Army veterinary officer runs pioneering clinic in Helmand
25 November 2009
Under the watchful eye of Afghan Army guard 'look-outs' perched on top of four-wheel drive Ranger vehicles, a British Army Veterinary Officer and his Sergeant Major survey the distant desert horizon for signs of movement. Both carry pistols at their waists. This is Helmand Province - unpredictable and dangerous.
"Here come the first customers of the day," announces Captain Miles Malone as a herd of livestock accompanied by human figures appears, still several kilometres away on the bronzed desolate sandscape stretching ahead.
The soldiers busy themselves preparing drugs for the arrival of the livestock. Today for the third time in as many months, they are doing something that was, until recently, unheard of in this remote corner of the world - running a veterinary clinic.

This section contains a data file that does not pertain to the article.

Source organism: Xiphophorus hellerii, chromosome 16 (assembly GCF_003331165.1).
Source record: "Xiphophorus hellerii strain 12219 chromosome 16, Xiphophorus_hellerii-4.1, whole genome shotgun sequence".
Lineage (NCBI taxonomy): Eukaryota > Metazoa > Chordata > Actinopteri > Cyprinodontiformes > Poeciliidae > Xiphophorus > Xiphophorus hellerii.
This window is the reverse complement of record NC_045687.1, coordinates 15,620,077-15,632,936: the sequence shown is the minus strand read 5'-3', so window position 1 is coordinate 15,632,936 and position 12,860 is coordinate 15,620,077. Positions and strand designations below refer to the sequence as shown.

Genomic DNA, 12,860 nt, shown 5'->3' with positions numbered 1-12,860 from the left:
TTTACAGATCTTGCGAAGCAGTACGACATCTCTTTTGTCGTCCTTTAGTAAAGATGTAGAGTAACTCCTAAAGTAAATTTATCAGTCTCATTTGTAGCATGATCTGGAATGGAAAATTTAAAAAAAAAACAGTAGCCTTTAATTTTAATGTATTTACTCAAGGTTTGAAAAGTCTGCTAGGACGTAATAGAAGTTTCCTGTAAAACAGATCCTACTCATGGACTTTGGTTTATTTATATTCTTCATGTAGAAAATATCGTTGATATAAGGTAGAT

Meanwhile, a turbaned Afghan farmer moves slowly across the desert on his motor scooter. Riding pillion are his three young sons, grasping their father's billowing dish-dash and each other as the vehicle bounces over an uneven dirt track. Another slightly older boy walks alongside, unhurriedly herding a flock of a hundred or so sheep towards the makeshift wire pen of the vet camp clinic....
More on this great B*N*S*N story here.
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